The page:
Dr’s must learn to park their experience at the door when they first come into the room to see a new patient because their experience, however vast, can mean a missed diagnosis, a wrong presumption, the brushing aside of what appears a “minor abnormality” which can be a major cause, or the vital clue to the true condition.

 Let me give you an example.

As those who have read my blog know, my husband Derek has Antiphospholipid Syndrome.  It means his blood is more susceptible to clotting.  To prevent this happening he takes Warfarin.

In May 2012 the Dr’s stopped his warfarin for 5 days without any anticoagulation cover.  We, at this time, trusted Dr’s to know what they were doing.

The day of the biopsy he felt “unwell”, the day after his biopsy he was seriously sick.

Enter the Presumptive Dr.  Experience based diagnosis and treatment began.  In the experience of all the Drs we dealt with, on balance of presumption, he had Sepsis.

Immediately treating that sepsis was the right option.  However, they still had to make sure it was sepsis, not just use their experience and accept it.

After giving the high dose anitbiotics, what they did was ignore the facts as presented.  When we spoke to each Dr we told them:

  • Derek had not had warfarin for 5 days (and was still not taking it)
  • Derek had a blood clotting disorder which, without warfarin, meant he had a high risk of clotting
  • He felt unwell at the time of the biopsy

The Evidence Based Medicine did not support a diagnosis of sepsis, especially when you add the signs and symptoms together.   The clinical evidence showed no sign of infection based on a number of blood tests.  The blood tests only showed his body was fighting inflammation which is a classic sigh of an APS flair, or CAPS.  They could not identify any bacteria or any of the many signs, only an indication of inflammation.

Yet because sepsis was the obvious diagnosis based on experience, no other investigation even was done when the evidence didn’t support it.  It was put down to just one of those things.

In Sept 2012 the same thing happened.  Between 2 and 16 Oct we visited many Drs, telling them all the same story.  He had stopped warfarin for 5 days, then had prostate surgery, and  had been unwell the entire time.

All that was heard was Warfarin and prostate surgery.  Clearly he had some form of infection, firstly a UTI, then a reaction to antibiotics, then a throat infection, another reaction to medication, a kidney infection……. Infection, infection, infection.  Never did he have a blood test. All the diagnoses were experience based presumptions, without evidence.  2 tests were done during the week, one throat swab and one swab of a rash.  Both these came back clear.  No one listened to the real symptoms and none of the Dr’s put all the symptoms together.  Just because there was symptoms 1 yesterday, didn’t mean it should be ignore when symptom 2 happened.  In the 2 weeks from 2 to 16 October, Derek only had 1 blood test.  Nobody queried his history of cessation of warfarin and the history of blood clots.  We told of a history of his INR going high above range, then a bleeding event in the previous 2 weeks.  All were ignored because those we spoke to had no experience with those, so they couldn’t comment.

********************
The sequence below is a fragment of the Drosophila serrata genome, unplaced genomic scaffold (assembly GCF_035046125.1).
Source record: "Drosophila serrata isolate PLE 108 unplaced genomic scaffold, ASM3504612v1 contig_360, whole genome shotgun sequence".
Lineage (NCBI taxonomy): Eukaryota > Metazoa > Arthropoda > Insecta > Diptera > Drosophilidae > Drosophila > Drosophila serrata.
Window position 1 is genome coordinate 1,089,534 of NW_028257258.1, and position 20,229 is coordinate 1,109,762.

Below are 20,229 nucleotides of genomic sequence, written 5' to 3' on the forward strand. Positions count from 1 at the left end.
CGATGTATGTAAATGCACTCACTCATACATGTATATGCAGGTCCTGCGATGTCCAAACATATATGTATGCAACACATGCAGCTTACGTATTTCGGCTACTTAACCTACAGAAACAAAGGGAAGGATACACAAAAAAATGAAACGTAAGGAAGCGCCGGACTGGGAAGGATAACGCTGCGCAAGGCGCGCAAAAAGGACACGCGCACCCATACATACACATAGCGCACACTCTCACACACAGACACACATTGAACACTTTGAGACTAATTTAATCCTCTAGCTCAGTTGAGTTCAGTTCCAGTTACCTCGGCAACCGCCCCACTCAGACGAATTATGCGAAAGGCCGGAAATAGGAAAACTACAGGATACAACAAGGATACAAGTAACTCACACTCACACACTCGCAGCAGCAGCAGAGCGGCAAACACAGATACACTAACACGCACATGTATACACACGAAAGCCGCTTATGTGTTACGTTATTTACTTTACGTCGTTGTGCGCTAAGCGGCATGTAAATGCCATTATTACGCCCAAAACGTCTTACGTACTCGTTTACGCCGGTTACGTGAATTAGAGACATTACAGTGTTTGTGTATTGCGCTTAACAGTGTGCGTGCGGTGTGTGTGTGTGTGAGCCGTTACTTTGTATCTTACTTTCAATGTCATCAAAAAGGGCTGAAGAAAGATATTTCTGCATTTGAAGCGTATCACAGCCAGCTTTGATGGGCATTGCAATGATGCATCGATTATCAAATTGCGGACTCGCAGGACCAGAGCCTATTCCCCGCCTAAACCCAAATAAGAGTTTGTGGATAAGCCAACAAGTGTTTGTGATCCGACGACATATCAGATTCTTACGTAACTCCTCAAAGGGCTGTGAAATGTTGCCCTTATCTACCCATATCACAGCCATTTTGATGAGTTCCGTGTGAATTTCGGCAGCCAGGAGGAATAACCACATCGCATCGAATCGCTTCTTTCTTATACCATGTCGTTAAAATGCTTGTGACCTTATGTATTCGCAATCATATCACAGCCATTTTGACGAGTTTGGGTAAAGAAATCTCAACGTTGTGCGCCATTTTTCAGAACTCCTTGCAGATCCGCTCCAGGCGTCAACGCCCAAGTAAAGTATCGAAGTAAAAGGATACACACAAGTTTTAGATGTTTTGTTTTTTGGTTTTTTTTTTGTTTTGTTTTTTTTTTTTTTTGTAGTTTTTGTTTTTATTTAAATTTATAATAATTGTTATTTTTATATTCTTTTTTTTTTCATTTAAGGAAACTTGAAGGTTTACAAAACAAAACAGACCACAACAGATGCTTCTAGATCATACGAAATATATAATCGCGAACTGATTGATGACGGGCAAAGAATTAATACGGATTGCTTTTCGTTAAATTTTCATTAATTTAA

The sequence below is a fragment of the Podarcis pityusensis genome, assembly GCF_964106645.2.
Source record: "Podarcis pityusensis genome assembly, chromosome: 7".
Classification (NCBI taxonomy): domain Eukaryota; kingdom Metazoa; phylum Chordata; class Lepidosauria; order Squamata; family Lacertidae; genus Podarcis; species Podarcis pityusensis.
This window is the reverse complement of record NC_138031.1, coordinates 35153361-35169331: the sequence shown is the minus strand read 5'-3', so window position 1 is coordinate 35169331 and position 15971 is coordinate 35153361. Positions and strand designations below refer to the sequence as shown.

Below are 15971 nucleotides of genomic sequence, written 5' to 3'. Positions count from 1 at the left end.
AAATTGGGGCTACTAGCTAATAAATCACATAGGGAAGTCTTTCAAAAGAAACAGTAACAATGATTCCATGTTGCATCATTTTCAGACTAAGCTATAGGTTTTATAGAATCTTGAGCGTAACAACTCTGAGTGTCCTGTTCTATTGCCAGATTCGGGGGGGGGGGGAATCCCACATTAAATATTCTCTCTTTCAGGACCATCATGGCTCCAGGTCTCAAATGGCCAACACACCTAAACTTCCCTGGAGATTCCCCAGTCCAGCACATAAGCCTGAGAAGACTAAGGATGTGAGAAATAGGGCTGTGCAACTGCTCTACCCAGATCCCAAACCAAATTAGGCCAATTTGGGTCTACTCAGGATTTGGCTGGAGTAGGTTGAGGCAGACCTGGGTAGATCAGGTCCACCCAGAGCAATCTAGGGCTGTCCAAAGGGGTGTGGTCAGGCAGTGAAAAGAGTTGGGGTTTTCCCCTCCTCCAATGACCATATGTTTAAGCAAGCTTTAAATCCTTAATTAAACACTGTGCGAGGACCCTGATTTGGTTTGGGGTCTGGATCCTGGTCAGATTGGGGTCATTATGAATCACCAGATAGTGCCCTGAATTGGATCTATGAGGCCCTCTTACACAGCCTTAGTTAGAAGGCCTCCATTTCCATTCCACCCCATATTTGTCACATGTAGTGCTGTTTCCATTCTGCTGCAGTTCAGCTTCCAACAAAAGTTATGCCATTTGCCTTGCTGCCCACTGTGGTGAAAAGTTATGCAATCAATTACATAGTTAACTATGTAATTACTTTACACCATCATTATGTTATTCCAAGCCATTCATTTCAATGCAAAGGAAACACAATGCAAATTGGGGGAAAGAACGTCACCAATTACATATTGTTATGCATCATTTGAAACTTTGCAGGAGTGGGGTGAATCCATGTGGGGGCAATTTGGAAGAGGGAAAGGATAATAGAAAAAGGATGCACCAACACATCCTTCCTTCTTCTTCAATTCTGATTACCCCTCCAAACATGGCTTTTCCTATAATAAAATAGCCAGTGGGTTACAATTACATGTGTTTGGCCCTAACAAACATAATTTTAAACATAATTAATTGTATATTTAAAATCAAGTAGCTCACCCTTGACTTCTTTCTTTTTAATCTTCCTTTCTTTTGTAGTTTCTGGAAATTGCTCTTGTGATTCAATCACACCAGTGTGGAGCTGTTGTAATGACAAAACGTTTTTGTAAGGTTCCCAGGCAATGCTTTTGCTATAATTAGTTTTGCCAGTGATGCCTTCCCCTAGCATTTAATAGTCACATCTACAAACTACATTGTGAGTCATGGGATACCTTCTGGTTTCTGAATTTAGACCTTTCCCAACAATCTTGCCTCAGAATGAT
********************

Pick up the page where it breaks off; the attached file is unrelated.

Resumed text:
This is where experience based medication falls down.  To use experience, the Dr must first have experience.  Because it was rare, they did not.

On 16 Oct Derek was finally admitted to hospital  He had had blood tests on the Friday which when finally looked at 4 days later, and were all way out of range.

He was rushed to hospital via ambulance, but still his own Dr, knowing his history, told the Ambulance officers that it was suspected sepsis.

On the morning of 17 Oct he had a CT.

This CT showed a small pocket of pneumonia and an accumulation of fluid around the lungs.

What was also mentioned on the CT report was what “has the appearance of a clot, and the left adrenal gland appears enlarged”.

These two findings were ignored as insignificant compared to the fluid around the lungs, and the presumption that he again had Sepsis.

For 6 days they ignored the history of APS, cessation of warfarin, and the findings on the CT and instead treated him (unsuccessfully) for sepsis.  No matter the treatment, his body continued shutting down.

It wasn’t until a junior Dr visited Derek.  Having left all presumptions at the door, she started from scratch.  She asked questions, studied his body, all the time taking note.  She then went and read the reports.  Including the report from 17 Oct.  It was only then, because a Dr threw all presumptions of the previous 2 weeks, out the window, that the true catastrophe revealed itself.

I am not saying that immediate treatment for sepsis wasn’t a good idea, but when they didn’t find any evidence of it, then they should have kept looking.

Yes, treat the easiest condition first, but consider other options, including, if all else proves negative, that zebra hiding in the dark corner.

“In my experience”

If the Dr says this to you and you have never met him/her before, point out that any experience they had before facing you, although useful, needs to be successfully married to evidence, and they need to have experience of using that evidence.

What you are looking for from them is their training and knowledge in interpreting investigations, with an open mind to the possibility that they have never experienced YOUR particular circumstances before.